In the end, they asked Renew Wales for support with four elements: transport and electric bikes, community energy, development of the community centre and the community garden.
They have met online with the mentor Beth Ward who had helped them run a bike/e-bike workshop in November 2020 with plans to run a ‘Bike Dr’ programme and further courses once they can meet face to face again.
When looking at energy the group has, and continues to, receive support from DEG (Rural Energy Developments), Welsh Government Energy Service and Cyd Ynni for energy considerations in the new community centre and for electric vehicles. Sustainable Communities Wales have carried out a survey of Eglwys y Groes (that has an annual energy spend of £1,650) and have recommended a possible 58% reduction in energy costs with measures such as a new boiler and equipment to control the temperature in different areas, changing some of the lighting and insulating the loft space. Talks are also continuing (following a report on the possibility of wind and solar power) to look at opportunities for a community energy scheme and money to carry out a full feasibility audit. To support them to transfer a piece of land in the community for the ‘Growing for Change’ growing/gardening project, Lizzie Wynn, another Renew Wales mentor, put the group in touch with Lucie Taylor from the Community Land Advisory Service (CLAS)/Social Farms and Gardens.
Jess explains the advantages of coming to Renew Wales for support:
“Their support has been extremely valuable. We understand what we, as a community, would like to see happening here in terms of sustainability. But we had no experience in understanding what it took to start some of the more ambitious projects. Having access to expertise and friendly advice from people who have the experience has been fantastic and it has allowed us to take bigger steps on the path to becoming a sustainable community much sooner.”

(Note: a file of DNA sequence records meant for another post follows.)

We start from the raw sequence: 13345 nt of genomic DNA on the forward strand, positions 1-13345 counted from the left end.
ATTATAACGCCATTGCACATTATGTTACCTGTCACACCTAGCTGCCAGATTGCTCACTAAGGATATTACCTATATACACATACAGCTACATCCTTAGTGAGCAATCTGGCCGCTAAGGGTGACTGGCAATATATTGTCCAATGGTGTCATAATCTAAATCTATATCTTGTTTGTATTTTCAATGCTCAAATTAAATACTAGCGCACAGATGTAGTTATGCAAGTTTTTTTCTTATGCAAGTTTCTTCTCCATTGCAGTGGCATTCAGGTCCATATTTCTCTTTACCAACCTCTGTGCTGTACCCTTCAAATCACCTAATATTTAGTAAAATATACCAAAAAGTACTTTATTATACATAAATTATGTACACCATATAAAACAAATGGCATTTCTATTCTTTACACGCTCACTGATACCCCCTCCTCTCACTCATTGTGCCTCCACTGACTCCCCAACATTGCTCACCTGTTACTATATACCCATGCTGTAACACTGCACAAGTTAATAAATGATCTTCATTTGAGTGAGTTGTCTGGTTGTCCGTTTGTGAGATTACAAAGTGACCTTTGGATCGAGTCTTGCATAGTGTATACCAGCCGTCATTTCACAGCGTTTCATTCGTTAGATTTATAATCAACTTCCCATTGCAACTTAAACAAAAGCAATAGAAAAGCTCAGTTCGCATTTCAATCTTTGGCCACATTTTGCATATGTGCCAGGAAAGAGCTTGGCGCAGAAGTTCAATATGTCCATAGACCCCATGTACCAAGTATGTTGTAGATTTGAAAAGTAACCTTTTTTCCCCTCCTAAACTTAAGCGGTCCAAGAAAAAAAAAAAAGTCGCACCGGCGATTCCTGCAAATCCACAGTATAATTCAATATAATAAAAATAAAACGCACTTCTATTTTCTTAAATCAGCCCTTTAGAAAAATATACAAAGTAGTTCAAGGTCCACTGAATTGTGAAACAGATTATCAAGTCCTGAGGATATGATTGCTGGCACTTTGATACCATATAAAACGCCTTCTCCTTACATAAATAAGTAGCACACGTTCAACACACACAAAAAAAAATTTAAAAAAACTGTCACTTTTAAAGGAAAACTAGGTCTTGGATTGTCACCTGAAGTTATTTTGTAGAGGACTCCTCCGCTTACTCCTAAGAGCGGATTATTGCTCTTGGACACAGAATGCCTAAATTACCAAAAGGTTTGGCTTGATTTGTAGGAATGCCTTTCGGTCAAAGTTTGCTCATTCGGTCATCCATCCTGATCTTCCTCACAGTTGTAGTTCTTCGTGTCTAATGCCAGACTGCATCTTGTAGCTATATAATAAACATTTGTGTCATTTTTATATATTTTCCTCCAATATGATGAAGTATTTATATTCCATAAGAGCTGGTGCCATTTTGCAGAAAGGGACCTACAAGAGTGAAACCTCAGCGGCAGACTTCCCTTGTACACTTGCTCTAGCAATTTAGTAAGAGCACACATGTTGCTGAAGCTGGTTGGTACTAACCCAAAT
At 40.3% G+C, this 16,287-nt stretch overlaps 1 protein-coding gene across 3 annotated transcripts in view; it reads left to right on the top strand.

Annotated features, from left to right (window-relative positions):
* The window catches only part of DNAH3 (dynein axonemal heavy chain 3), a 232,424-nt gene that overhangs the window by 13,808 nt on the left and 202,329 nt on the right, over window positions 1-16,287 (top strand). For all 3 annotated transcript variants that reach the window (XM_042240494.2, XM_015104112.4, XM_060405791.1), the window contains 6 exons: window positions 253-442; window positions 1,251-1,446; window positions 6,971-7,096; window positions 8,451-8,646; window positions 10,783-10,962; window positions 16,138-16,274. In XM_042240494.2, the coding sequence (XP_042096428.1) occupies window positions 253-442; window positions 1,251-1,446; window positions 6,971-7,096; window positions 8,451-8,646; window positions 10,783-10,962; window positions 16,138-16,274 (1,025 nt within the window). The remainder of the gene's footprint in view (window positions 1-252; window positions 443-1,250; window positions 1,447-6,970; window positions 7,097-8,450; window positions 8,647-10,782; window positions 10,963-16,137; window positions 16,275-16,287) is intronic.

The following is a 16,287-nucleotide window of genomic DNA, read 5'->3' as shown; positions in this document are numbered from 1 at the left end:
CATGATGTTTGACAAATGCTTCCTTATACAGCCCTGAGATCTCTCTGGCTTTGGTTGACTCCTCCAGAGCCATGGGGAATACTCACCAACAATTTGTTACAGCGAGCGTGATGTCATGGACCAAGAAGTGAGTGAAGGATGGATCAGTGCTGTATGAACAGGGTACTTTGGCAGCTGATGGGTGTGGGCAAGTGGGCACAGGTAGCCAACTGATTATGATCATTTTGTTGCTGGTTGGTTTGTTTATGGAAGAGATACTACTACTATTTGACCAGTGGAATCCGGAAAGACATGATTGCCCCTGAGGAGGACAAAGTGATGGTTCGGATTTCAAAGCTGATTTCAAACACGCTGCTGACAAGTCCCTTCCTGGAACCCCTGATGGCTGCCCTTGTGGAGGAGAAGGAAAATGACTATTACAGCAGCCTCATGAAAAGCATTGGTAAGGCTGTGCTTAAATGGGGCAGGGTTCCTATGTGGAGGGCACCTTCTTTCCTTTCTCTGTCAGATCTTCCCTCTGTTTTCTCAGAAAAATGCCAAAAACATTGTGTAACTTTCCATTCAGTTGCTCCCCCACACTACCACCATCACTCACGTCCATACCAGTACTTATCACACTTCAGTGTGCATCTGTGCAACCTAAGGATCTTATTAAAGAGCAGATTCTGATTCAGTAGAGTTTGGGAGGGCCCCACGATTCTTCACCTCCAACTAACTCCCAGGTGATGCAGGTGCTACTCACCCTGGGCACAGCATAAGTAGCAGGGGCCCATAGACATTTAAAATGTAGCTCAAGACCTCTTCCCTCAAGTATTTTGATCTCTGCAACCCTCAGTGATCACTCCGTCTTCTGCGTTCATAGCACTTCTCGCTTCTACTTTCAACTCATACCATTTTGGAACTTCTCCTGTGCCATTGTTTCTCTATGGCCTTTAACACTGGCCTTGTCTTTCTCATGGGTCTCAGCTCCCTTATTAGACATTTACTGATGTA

Jess has recently been sharing the experience of the group as she contributed to an Eden Project UK Communities event on communities tackling climate change. She had a great reaction to her presentation, with a number commenting on how much they have managed to accomplish there.
Looking at the wider picture, Gwen Thirsk, an Invest Local Officer says;
“Maesgeirchen and Tan y Bryn are one of the 13 areas in Wales who are part of the Invest Local Scheme. One key aim is of the scheme is to support the areas to create ‘things’ that will continue beyond this 10-year programme, and so sustainability is a very important element of many of the local plans. As a result, having access to advice from Renew Wales is very valuable to the communities we are supporting.”
MaesNi has anchored itself into the community and looks very strong as they move into the future and try to achieve residents’ aspirations for a more prosperous and sustainable future.